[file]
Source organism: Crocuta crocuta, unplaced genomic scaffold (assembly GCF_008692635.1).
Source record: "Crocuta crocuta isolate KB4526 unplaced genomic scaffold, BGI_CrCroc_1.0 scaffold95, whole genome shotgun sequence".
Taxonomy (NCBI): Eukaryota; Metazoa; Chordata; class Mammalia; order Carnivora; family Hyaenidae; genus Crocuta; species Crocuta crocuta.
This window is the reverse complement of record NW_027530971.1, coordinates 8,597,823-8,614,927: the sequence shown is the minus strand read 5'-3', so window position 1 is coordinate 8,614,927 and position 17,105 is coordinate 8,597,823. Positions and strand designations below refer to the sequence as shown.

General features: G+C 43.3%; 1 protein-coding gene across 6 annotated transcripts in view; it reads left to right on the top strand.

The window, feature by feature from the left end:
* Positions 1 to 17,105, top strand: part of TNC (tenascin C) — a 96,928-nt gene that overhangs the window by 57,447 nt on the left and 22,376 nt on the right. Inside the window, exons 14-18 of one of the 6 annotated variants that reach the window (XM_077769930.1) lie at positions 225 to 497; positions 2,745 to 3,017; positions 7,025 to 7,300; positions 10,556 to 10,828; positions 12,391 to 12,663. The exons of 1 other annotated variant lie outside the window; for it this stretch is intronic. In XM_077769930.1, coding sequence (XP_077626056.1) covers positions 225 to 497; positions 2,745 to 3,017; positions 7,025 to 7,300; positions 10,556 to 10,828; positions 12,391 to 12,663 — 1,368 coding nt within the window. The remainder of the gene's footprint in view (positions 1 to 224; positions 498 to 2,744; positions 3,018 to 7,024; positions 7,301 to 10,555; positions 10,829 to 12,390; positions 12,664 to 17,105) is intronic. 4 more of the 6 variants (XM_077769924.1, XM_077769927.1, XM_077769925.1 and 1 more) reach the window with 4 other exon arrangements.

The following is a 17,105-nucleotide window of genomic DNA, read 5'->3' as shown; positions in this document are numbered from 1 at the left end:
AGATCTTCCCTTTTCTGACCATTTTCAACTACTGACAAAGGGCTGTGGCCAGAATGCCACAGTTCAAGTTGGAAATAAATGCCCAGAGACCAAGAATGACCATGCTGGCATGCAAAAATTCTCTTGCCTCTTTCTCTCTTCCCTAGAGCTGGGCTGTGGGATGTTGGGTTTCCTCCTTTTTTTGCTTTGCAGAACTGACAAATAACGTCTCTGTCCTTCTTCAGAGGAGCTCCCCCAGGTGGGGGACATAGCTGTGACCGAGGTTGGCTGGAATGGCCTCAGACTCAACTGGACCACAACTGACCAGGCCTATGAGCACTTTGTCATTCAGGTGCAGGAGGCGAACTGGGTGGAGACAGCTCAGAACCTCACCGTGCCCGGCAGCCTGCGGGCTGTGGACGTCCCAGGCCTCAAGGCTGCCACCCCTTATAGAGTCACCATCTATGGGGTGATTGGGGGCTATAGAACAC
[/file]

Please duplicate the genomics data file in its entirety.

Source organism: Crocuta crocuta, unplaced genomic scaffold (assembly GCF_008692635.1).
Source record: "Crocuta crocuta isolate KB4526 unplaced genomic scaffold, BGI_CrCroc_1.0 scaffold95, whole genome shotgun sequence".
Taxonomy (NCBI): Eukaryota; Metazoa; Chordata; class Mammalia; order Carnivora; family Hyaenidae; genus Crocuta; species Crocuta crocuta.
This window is the reverse complement of record NW_027530971.1, coordinates 8,597,823-8,614,927: the sequence shown is the minus strand read 5'-3', so window position 1 is coordinate 8,614,927 and position 17,105 is coordinate 8,597,823. Positions and strand designations below refer to the sequence as shown.

General features: G+C 43.3%; 1 protein-coding gene across 6 annotated transcripts in view; it reads left to right on the top strand.

The window, feature by feature from the left end:
* Positions 1 to 17,105, top strand: part of TNC (tenascin C) — a 96,928-nt gene that overhangs the window by 57,447 nt on the left and 22,376 nt on the right. Inside the window, exons 14-18 of one of the 6 annotated variants that reach the window (XM_077769930.1) lie at positions 225 to 497; positions 2,745 to 3,017; positions 7,025 to 7,300; positions 10,556 to 10,828; positions 12,391 to 12,663. The exons of 1 other annotated variant lie outside the window; for it this stretch is intronic. In XM_077769930.1, coding sequence (XP_077626056.1) covers positions 225 to 497; positions 2,745 to 3,017; positions 7,025 to 7,300; positions 10,556 to 10,828; positions 12,391 to 12,663 — 1,368 coding nt within the window. The remainder of the gene's footprint in view (positions 1 to 224; positions 498 to 2,744; positions 3,018 to 7,024; positions 7,301 to 10,555; positions 10,829 to 12,390; positions 12,664 to 17,105) is intronic. 4 more of the 6 variants (XM_077769924.1, XM_077769927.1, XM_077769925.1 and 1 more) reach the window with 4 other exon arrangements.

The following is a 17,105-nucleotide window of genomic DNA, read 5'->3' as shown; positions in this document are numbered from 1 at the left end:
AGATCTTCCCTTTTCTGACCATTTTCAACTACTGACAAAGGGCTGTGGCCAGAATGCCACAGTTCAAGTTGGAAATAAATGCCCAGAGACCAAGAATGACCATGCTGGCATGCAAAAATTCTCTTGCCTCTTTCTCTCTTCCCTAGAGCTGGGCTGTGGGATGTTGGGTTTCCTCCTTTTTTTGCTTTGCAGAACTGACAAATAACGTCTCTGTCCTTCTTCAGAGGAGCTCCCCCAGGTGGGGGACATAGCTGTGACCGAGGTTGGCTGGAATGGCCTCAGACTCAACTGGACCACAACTGACCAGGCCTATGAGCACTTTGTCATTCAGGTGCAGGAGGCGAACTGGGTGGAGACAGCTCAGAACCTCACCGTGCCCGGCAGCCTGCGGGCTGTGGACGTCCCAGGCCTCAAGGCTGCCACCCCTTATAGAGTCACCATCTATGGGGTGATTGGGGGCTATAGAACAC